Seven churches worship together

JOHNS ISLAND – Pews, chairs, doors, and hallways quickly filled at St. John’s United Methodist Church on Johns Island as four African- and three Anglo-American congregations gathered Aug. 30, a bright, hot, Sunday morning.

New Webster members arrived from Wadmalaw; Bethlehem UMs, St. James UMs and Wesley UMs from Johns Island; Epworth UMs from James Island, and Folly Beach UMs from the beach. Charleston district superintendent, the Rev. Patricia Parrish, also joined the islanders. who came ready to worship. After five months of praying and planning by the church leaders and chairperson, the Rev. Angelin J. Simmons, the big day was finally here.

The service as one united church began with a dramatic call to worship by Epworth’s lay leader, Jerry Pullen, which was written by Epworth’s Helen McGill. Eyes focused on a projected photo of each church and its representative as each spoke of many personal differences: “We are healthy. We are weak. We are hurting.” Then together the seven concluded: “We are all the same … We have one Creator. We are Children of God. We are Brothers and Sisters in Christ.”

The Rev. Rich Robinson of Epworth UMC started the praise and worship which linked Scripture and lyrics to his drum beats and double claps. The Epworth Praise Team, guitarists/singers Stu Moser, Trace Moser and Laura Benson, blended talents with Wesley’s Sharon Grant, Quintella Grant, Tamara Saunders, and Major. Media director Dick Cable of Epworth flashed the words across the back chancel wall. Spontaneously, the combined choir and congregation joined in the repetitions, lifting their hands and clapping. Both new and familiar songs such as “A New Hallelujah,” “One Way,” “Shine Jesus, Shine” and “This Little Light of Mine” brought wide smiles.

The high energy continued to flow as nine teens from the Johns Island Parish Liturgical Dance Group presented “Heaven.” Choreographer Jarvis White of St. James UMC said that the team enjoyed sharing their dance ministry which honors God.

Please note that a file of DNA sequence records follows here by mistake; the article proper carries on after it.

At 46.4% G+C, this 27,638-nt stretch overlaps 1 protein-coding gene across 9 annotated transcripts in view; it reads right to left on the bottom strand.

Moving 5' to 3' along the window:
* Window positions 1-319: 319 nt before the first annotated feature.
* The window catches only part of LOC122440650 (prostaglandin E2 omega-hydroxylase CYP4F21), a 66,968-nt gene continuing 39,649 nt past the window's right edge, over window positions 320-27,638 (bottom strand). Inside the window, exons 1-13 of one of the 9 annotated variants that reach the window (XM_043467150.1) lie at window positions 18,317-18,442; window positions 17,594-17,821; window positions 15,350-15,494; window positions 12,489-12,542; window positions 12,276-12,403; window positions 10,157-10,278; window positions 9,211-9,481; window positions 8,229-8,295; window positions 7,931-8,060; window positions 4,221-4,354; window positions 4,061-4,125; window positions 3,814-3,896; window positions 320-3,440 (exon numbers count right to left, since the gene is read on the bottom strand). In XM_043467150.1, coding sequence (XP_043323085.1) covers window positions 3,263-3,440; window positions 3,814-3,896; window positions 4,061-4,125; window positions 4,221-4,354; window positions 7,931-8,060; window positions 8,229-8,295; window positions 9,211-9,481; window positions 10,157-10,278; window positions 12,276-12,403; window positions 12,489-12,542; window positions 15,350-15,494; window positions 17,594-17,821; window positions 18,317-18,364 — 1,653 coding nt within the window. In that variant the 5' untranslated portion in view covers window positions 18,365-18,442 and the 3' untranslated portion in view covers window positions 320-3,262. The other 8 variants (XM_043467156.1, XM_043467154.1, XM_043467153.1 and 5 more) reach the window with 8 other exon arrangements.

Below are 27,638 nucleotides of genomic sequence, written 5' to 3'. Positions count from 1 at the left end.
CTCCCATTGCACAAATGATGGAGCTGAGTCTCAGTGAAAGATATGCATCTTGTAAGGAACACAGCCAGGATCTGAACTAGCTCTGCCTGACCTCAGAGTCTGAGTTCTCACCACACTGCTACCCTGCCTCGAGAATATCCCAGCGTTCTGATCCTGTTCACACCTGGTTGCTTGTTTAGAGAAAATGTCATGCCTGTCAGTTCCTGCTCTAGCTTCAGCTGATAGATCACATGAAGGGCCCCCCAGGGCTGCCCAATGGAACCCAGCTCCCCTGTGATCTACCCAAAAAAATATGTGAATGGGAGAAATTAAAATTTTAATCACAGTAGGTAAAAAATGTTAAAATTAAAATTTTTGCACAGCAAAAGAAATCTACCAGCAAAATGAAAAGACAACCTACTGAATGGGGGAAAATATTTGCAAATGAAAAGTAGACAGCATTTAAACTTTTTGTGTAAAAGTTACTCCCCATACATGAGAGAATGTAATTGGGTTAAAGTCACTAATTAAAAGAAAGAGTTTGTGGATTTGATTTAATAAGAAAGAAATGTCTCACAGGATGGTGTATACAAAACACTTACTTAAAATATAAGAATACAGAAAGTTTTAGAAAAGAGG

Love of music provided a common link among the seven churches, especially through the creative versatility of Crystal Brown Gibson, a Wesley affiliate. She began directing the combined choir rehearsals prior to Aug. 30. During the service, Crystal, an accomplished keyboarder, played the prelude, postlude and hymns. Special music for the 30-member choir celebrated the occasion with Gibson’s own arrangements, “Lowcountry Spiritual Medley” and “Spirit, Fall Fresh on Me.” Soloist was Sharon Grant.

Traditional elements took on extra meaning in the diverse setting. The four pastors reached out with passionate words to connect the worshippers to God and to one another. In the opening prayer, the Rev. Alice L. Deal, pastor of St. John/Folly Beach, prayed: “By the fire of your Holy Spirit, melt our hard hearts and consume the pride and prejudice which separate us. Fill us, O Lord, with your perfect love…” The Prayer of Confession and Words of Assurance were given by Robinson, who said, “Lord, we confess … we have built up walls of prejudice … Help us listen to your word of forgiveness.”

The Epistle Lesson, read by Simmons, pastor of Bethlehem/St. James/ New Webster, James 1:17-27, challenged the congregation to “reach out to the homeless and loveless in their plight, and guard against corruption from the godless world.”

All sizes came forward for the children’s time to stand next to brand new friends and to meet Henrietta Mack of New Webster UMC who encouraged the children to share.